Death to Self

Luke 9:23 (ESV)
"And he said to all, “If anyone would come after me, let him deny himself and take up his cross daily and follow me."

This verse is perhaps one of the most direct and challenging sayings of Jesus in all of Scripture. It cuts right to the heart of the matter and forces the would-be Christian, myself included, to examine their own walk and ask: Does my life truly reflect someone who follows Jesus?

When Jesus made the statement in this verse, He is commanding that all of our selves be given to him, not just partial, or what we choose to give over. It means that we need to let go of our selfish desires and our attitude of self-sufficiency. For some, that is simply too much to give up. What about you? Are there areas of your life that are off-limits to Christ?

Consider these areas and reflect if Christ has ownership of these in your life:
  • Work: Are you faithful in attendance on Sunday but unwilling to allow Christ into your worklife? Are there times where business ethics collide with His ethical teachings? Or do you keep hidden your Christian values out of fear of mockery or isolation? 
  • Bedroom: Does His teachings on sexual purity reflect your lifestyle? Is His teaching on adultery from Matthew 5:28 too difficult to bear? 
  • Politics: Do your actions reflect a life driven by a desire to change hearts by the Word of God or by one driven by a manmade desire to stoke political reform through sowing seeds of discontent and divisiveness through back-and-forth bickering? We should honor, respect, and pray for our leaders (Romans 13:1-8), but our hope should reside only in God. Does your hope, your focus, for your salvation lie in Christ or in Washington, DC? 
  • Money: Do your financial decisions reflect the values of Scripture? I’m not talking about tithing, but does your spending reflect a life free from the many idols offered in this world and the many temptations of the flesh? Do you use any portion of what God has given you to help others?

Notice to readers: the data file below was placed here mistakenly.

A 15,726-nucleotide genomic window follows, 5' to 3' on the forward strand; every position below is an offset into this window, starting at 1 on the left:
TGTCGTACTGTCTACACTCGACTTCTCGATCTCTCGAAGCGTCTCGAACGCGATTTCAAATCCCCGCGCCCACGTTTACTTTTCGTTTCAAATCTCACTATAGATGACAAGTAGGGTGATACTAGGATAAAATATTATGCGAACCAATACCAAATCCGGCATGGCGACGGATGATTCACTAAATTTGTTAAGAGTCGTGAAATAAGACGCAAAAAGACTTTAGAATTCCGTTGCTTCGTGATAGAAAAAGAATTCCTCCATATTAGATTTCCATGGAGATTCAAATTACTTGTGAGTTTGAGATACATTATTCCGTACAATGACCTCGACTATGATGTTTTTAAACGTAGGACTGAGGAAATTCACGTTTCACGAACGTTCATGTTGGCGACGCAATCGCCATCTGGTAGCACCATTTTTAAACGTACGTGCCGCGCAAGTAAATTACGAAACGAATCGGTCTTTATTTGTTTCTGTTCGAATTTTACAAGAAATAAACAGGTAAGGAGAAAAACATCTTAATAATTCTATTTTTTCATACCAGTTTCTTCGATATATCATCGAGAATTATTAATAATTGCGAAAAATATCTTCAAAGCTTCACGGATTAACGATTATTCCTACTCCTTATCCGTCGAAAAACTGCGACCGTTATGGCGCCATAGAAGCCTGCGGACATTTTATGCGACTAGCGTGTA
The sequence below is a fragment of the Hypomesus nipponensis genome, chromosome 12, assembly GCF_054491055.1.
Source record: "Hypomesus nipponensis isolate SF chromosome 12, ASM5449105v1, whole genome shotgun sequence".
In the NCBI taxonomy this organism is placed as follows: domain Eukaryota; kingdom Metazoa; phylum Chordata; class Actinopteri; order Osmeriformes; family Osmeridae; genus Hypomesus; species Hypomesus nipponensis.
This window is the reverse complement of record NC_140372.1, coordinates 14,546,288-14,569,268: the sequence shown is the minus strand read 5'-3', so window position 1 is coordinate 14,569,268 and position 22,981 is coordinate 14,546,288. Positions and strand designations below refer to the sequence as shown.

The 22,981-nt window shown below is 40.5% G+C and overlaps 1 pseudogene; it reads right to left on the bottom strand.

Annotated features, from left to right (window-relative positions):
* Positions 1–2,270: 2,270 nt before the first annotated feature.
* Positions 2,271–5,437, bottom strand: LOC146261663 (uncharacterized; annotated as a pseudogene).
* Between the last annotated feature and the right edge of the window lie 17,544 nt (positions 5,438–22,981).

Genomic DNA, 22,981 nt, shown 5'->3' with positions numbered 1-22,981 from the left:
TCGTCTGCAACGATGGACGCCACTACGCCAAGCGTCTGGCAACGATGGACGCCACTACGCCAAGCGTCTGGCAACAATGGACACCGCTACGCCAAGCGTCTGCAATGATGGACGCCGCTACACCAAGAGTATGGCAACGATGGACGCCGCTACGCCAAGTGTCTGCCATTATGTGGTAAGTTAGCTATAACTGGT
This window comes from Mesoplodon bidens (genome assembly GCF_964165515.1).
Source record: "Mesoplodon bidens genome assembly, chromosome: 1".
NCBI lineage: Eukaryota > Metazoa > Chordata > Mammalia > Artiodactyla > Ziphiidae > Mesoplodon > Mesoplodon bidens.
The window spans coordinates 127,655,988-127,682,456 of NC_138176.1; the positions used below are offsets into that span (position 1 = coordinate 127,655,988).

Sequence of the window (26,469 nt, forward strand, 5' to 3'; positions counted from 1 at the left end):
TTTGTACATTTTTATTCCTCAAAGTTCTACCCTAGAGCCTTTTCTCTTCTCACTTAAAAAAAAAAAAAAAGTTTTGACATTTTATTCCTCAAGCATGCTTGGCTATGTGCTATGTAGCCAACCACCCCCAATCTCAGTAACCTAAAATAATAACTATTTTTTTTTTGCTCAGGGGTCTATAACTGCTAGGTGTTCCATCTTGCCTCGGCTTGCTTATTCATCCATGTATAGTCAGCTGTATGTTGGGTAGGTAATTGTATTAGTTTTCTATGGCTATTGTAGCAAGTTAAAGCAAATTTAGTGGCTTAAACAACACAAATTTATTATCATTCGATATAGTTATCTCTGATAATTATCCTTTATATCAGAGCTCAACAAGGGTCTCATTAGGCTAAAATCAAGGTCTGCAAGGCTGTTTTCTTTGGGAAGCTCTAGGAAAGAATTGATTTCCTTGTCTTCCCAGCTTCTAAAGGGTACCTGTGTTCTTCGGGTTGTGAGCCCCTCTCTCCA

• Time: Does the world take precedence over the Word? What we do and say should be the evidence of a life transformed. This is exactly what James was referring to in his 2nd chapter (James 2:17). 

We are inherently comfort seekers and spend our lives in pursuit of more and more comfort. When we see the words “take up our cross daily and follow Him”, we think of something that we should sacrifice in order to serve. We want His comfort, but not His suffering. But for the first-century Jew, taking up the cross meant only one thing: it meant to die.

What Christ is demanding is our death—to self. Not partially, or half-committed, but total and complete surrender.

The Greek word kyrios (or kurios) occurs over 700 times in the New Testament and mostly refers to Jesus. It means lord or master. If you truly believe you are a follower of Jesus then He must be your Lord, Savior, and Master. And if He is your master, then you must relegate your role to being His slave. Are you ready for that or does your life reflect a partial commitment to such a role?

I can find nowhere in Scripture where Christ preached moderation—in fact if you take a look at the Laodicean church in Revelation 3:14-22, Jesus was repugnant towards the people of this church. Why? Because they were neither hot or cold, but lukewarm, and thus Jesus spit them out. They were a dead church, full of self-righteous and hypocritical people, pretending to be followers.

This is a challenging verse for all of us and the takeaway from this is that we should constantly be evaluating ourselves and where we are in our walk with Him. Does our journey of sanctification truly reflect a life of a follower of Christ?